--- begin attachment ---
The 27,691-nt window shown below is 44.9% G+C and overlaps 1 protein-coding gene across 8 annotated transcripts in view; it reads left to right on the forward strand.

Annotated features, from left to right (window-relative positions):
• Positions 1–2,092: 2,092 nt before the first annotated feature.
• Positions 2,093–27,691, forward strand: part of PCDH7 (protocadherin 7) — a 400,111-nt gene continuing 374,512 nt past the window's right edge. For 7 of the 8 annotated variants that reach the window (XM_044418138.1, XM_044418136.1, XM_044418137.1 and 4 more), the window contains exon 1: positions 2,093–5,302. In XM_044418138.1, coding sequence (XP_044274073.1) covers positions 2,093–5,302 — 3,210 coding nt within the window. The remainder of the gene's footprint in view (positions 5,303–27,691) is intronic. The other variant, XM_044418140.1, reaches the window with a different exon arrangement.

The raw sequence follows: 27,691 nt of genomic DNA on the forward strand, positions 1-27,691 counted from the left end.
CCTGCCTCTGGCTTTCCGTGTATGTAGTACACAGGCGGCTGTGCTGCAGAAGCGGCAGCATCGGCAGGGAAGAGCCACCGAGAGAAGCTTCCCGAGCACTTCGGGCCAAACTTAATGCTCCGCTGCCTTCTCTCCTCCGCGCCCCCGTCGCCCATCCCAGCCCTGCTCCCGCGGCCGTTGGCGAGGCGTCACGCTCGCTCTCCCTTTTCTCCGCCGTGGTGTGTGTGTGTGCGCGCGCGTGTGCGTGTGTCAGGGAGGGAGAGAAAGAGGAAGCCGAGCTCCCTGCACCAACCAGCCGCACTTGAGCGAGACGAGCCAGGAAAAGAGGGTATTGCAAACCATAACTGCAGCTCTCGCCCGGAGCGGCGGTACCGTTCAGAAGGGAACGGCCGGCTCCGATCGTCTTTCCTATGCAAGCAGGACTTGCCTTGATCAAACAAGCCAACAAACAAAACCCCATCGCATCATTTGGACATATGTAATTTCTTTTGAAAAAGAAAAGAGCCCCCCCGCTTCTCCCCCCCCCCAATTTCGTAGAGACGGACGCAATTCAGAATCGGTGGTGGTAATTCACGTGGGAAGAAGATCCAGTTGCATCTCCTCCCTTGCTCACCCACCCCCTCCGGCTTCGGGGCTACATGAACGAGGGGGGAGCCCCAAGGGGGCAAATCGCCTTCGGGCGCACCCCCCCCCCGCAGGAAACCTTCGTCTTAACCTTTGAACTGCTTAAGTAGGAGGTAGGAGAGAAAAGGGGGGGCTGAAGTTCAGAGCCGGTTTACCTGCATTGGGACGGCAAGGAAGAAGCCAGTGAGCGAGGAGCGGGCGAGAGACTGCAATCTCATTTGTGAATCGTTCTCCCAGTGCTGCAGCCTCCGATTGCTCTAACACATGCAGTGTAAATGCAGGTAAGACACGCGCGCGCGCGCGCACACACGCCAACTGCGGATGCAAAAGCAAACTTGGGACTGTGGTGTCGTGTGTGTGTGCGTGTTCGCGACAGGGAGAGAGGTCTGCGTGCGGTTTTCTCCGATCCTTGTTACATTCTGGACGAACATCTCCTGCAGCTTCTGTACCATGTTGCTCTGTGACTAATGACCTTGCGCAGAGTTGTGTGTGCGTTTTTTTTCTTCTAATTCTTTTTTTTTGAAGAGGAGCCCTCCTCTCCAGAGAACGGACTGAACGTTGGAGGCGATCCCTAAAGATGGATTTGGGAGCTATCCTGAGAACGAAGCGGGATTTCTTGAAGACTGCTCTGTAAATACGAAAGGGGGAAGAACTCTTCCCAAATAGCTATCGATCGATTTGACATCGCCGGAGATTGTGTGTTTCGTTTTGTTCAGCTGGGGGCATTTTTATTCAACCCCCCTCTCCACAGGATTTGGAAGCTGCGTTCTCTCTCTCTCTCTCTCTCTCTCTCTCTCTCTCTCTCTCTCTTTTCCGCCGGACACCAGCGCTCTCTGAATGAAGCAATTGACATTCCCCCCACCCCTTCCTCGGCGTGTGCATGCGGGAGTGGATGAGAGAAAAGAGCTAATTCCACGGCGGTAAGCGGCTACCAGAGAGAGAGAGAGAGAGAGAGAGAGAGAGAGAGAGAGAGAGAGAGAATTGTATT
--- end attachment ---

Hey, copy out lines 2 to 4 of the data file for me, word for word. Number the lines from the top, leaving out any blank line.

Annotated features, from left to right (window-relative positions):
• Positions 1–2,092: 2,092 nt before the first annotated feature.
• Positions 2,093–27,691, forward strand: part of PCDH7 (protocadherin 7) — a 400,111-nt gene continuing 374,512 nt past the window's right edge. For 7 of the 8 annotated variants that reach the window (XM_044418138.1, XM_044418136.1, XM_044418137.1 and 4 more), the window contains exon 1: positions 2,093–5,302. In XM_044418138.1, coding sequence (XP_044274073.1) covers positions 2,093–5,302 — 3,210 coding nt within the window. The remainder of the gene's footprint in view (positions 5,303–27,691) is intronic. The other variant, XM_044418140.1, reaches the window with a different exon arrangement.